For example, check MSY-CLT-RDU on 12/23 in saver coach 12.5K. If I choose the 7:15-10:13 am departure, it shows connecting flight options including 5:59p, 8:35p, 10:45p. It also shows a 12:11-3:04 pm departure to MSY, but for that one, the only available connection is overnight, CLT-RDU the next morning.

    In other words, the 5:59 pm CLT-RDU IS valid for a MSY-CLT-RDU routing, but only when connecting from the flight with the 8 hour layover, and not the one with the 3 hour layover.

  11. American copied this from Delta which started it 2-3 years ago. As airlines keep whittling benefits and reducing flexibility, they are getting closer to pushing me to become a free agent. When miles become worth only 1 cent apiece with no booking flexibility, I will leave a program. I can get a credit card and easily earn cash back of 2 cents per dollar, and then buy any ticket I want from any airline. And when more and more people stop playing the airline credit card game, the airline credit card revenue subsidies will dive. They started the best loyalty program ever, and now they are killing it.

  12. So Gary – when’s the next time you’re going to tell us about a great AA credit card offer we can’t miss? (or a Delta one).

    You’ve got no credibility whining (like that whole last para) about restrictions that make frequent flyer miles less valuable – when all you do is push miles inflation and devaluation via credit cards.

  13. Being I left American I could care less
    They self destructed long before this and going forward until they actually value customers
    Its farewell for good!
    My condolences for all those that still string along being abused

  14. Can’t you just book a married segment as a one-way and then drop the final segment when you fly? This assumes a return leg is available from your departure point

  15. In booking an international business itinerary I often need to downgrade the domestic legs and then when business/first opens up I get the legs upgraded. Do you think this will now come to a screeching halt as well?

  16. Have people noticed as I have that when I book an AA award flight and put it on hold, the number of miles required doesn’t hold still? I’ve observed this a couple of times in recent weeks. I book an domestic economy round trip award at 25,000 miles, put it on hold, then a couple of days later come back to pay for it, but the mileage required has soared in the meantime. Is this a glitch or is the hold feature rendered useless?

  17. Long time EP. Ran into this last week and had no idea of the change. Booked a 5am SAAVER Biz award SAT>CLT>JFK>BCN. A few days later the 859am the SAT>JFK opened 2 seats in SAAVER 1st. It took 5 calls and long holds with other desks to change. The agents were either frustrated or confused by the new system. This completely negates the benefits of EP status. Another frustrating change from AA. The race towards to bottom continues….

  18. @henry LAX, If JonNYC is an “AA mouthpiece,” then why would he fear-monger? An AA mouthpiece would do the opposite, tell us there is no cause for concern. I’m very confused by your comment “typical AA-mouthpiece JonNYC fear mongering here.”

  19. @DaveS, I have not seen the award price change while on hold. Can you give an example? Next time it happens, I suggest asking an agent to check the original price quote in the itinerary, and to call tariff to restore it if need be.

  20. It sounds like an astounding limitation, even worse than the limit of four segments per international award (three for domestic). I’ve read that AA makes far more profit selling miles than selling flights. If so, seems remarkably foolish to make miles even more difficult to use. At what point will people abandon AA-affiliated cards in favor of generic travel rewards?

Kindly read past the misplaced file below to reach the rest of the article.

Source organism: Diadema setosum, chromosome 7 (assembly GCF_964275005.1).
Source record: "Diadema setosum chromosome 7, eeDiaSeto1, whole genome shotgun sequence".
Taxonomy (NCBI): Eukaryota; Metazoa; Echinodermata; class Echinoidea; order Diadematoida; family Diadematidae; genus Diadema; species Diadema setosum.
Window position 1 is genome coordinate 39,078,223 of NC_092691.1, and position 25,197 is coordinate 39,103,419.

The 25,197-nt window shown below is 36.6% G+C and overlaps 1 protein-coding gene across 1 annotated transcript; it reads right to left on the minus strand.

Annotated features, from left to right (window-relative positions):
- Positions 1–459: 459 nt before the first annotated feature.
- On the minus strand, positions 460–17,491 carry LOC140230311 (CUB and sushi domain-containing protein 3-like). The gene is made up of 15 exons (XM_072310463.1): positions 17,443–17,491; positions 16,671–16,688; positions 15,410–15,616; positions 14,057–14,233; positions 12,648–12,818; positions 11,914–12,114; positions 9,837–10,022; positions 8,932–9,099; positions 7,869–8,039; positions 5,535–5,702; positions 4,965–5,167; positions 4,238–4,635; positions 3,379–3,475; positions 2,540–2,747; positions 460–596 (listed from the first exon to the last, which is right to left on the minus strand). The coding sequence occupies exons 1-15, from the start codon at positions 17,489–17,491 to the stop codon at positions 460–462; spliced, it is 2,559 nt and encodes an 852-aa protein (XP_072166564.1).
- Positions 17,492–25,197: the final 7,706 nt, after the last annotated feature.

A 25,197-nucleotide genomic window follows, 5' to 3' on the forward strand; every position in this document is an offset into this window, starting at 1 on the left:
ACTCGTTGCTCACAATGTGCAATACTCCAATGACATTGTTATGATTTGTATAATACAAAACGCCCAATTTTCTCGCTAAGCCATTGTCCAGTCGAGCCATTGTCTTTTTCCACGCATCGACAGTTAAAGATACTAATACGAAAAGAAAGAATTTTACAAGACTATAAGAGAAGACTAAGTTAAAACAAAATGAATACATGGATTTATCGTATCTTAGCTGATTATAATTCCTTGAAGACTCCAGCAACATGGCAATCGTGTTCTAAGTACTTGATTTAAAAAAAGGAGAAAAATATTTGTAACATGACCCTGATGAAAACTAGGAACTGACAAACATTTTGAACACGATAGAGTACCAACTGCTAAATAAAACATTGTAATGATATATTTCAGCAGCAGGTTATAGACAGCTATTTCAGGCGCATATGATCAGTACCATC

21. So I have a question. Say I want to fly Business Class from LGA-HKG. However, there is saver business availability from DFW-Hong Kong, but no saver availability from LGA-DFW. In the past, I would have booked the DFW-HKG leg. When LGA-DFW leg became available, I would call and the agent would happily add it. (Since I gave up my EP, for a fee, which I would happily pay.) Are you saying that now, they will not longer do that? Instead, they will reprice the whole award based on today’s availability? That would be a massive downgrade.

    Although I am no longer an AA elite, I have about 400,000 miles from when I was. Shakespear said, “Hell a Fury, like a Woman scorn’d”. Well, I am not a woman, and I am not sure this statement is politically correct, but really, but this statement seems apropros for how I feel about AA right now.

  22. USA frequent flyer programs have become absurdly complicated, and I could certainly see how this change in policy could be bad for top elite flyers who are good at gaming the system. But, overall, I would say the SIGNIFICANT increase in award availability that the new married segment policy has brought has been significantly beneficial to the vast majority of AAdvantage members. People who complain when their favorite loophole gets closed have to remember that these programs aren’t designed and maintained for loophole seekers. If you find one, great, but when the loophole gets closed, try to maintain some perspective.

  23. I have seen this on UA for years – now suddenly news on AA?? The online portal often offers crappy segments and connections. Just yesterday I found a better connection with space (i.e. shorter layover) for LAX-SFO which will have plenty of open seats but 1K agent refused to change the ticket because the other segment was no longer available. Was advised to try a free SDC at 24 hour mark. Very frustrating and not a way to keep elites happy.

    That being said 1K (and presumably ExecPlat) still offers value because often space will open on more desirable nonstop within a week of travel and you can then switch.

  24. This applies to business awards as well. I recently held RSW-MIA-CDG one-way U class on both legs. I ended up needing only the second leg. Before ticketing I called and asked to drop the first leg. No go with EXP desk. Even a supervisor refused to do it.

  25. All the more reason I don’t bother trying for ExPlt status any more, and all the more reason that I don’t make an effort to fly AA if there are other good options around.

    Killing off the frequent flyer program through 1000 cuts. Like Skymiles did – only there is still availability for many awards on DL that aren’t available on AA.